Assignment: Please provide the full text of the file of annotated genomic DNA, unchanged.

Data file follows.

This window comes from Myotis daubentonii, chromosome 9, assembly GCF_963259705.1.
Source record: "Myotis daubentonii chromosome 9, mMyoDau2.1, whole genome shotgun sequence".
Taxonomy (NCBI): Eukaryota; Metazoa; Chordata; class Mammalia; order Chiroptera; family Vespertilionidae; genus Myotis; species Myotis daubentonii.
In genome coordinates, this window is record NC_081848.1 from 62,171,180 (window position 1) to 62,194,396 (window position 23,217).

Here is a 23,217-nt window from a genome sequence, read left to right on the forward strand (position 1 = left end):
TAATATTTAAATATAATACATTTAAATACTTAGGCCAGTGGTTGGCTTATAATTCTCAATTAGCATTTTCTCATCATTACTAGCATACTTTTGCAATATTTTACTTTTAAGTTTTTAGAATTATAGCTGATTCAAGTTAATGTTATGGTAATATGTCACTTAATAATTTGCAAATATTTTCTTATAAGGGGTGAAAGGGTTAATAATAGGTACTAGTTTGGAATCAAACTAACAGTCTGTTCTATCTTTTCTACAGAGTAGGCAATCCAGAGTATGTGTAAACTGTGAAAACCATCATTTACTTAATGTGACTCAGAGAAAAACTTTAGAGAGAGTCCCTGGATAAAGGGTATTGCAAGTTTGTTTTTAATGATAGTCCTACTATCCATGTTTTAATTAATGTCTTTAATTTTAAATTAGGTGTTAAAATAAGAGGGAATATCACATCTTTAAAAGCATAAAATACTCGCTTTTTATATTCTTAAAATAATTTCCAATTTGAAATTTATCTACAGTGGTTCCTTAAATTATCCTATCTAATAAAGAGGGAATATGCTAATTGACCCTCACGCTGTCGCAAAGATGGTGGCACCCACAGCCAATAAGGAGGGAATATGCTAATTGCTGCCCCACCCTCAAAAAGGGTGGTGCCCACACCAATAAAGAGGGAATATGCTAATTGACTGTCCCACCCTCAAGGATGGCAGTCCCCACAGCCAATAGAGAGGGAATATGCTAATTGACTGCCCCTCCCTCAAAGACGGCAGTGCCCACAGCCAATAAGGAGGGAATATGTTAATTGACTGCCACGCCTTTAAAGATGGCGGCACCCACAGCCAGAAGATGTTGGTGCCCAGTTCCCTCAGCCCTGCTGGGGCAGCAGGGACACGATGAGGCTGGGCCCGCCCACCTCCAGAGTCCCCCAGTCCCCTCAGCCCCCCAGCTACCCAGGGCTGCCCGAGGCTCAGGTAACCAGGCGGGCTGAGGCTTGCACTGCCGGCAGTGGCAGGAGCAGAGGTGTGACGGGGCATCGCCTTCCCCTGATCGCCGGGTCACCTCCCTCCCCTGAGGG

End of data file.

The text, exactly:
This window comes from Myotis daubentonii, chromosome 9, assembly GCF_963259705.1.
Source record: "Myotis daubentonii chromosome 9, mMyoDau2.1, whole genome shotgun sequence".
Taxonomy (NCBI): Eukaryota; Metazoa; Chordata; class Mammalia; order Chiroptera; family Vespertilionidae; genus Myotis; species Myotis daubentonii.
In genome coordinates, this window is record NC_081848.1 from 62,171,180 (window position 1) to 62,194,396 (window position 23,217).

Here is a 23,217-nt window from a genome sequence, read left to right on the forward strand (position 1 = left end):
TAATATTTAAATATAATACATTTAAATACTTAGGCCAGTGGTTGGCTTATAATTCTCAATTAGCATTTTCTCATCATTACTAGCATACTTTTGCAATATTTTACTTTTAAGTTTTTAGAATTATAGCTGATTCAAGTTAATGTTATGGTAATATGTCACTTAATAATTTGCAAATATTTTCTTATAAGGGGTGAAAGGGTTAATAATAGGTACTAGTTTGGAATCAAACTAACAGTCTGTTCTATCTTTTCTACAGAGTAGGCAATCCAGAGTATGTGTAAACTGTGAAAACCATCATTTACTTAATGTGACTCAGAGAAAAACTTTAGAGAGAGTCCCTGGATAAAGGGTATTGCAAGTTTGTTTTTAATGATAGTCCTACTATCCATGTTTTAATTAATGTCTTTAATTTTAAATTAGGTGTTAAAATAAGAGGGAATATCACATCTTTAAAAGCATAAAATACTCGCTTTTTATATTCTTAAAATAATTTCCAATTTGAAATTTATCTACAGTGGTTCCTTAAATTATCCTATCTAATAAAGAGGGAATATGCTAATTGACCCTCACGCTGTCGCAAAGATGGTGGCACCCACAGCCAATAAGGAGGGAATATGCTAATTGCTGCCCCACCCTCAAAAAGGGTGGTGCCCACACCAATAAAGAGGGAATATGCTAATTGACTGTCCCACCCTCAAGGATGGCAGTCCCCACAGCCAATAGAGAGGGAATATGCTAATTGACTGCCCCTCCCTCAAAGACGGCAGTGCCCACAGCCAATAAGGAGGGAATATGTTAATTGACTGCCACGCCTTTAAAGATGGCGGCACCCACAGCCAGAAGATGTTGGTGCCCAGTTCCCTCAGCCCTGCTGGGGCAGCAGGGACACGATGAGGCTGGGCCCGCCCACCTCCAGAGTCCCCCAGTCCCCTCAGCCCCCCAGCTACCCAGGGCTGCCCGAGGCTCAGGTAACCAGGCGGGCTGAGGCTTGCACTGCCGGCAGTGGCAGGAGCAGAGGTGTGACGGGGCATCGCCTTCCCCTGATCGCCGGGTCACCTCCCTCCCCTGAGGG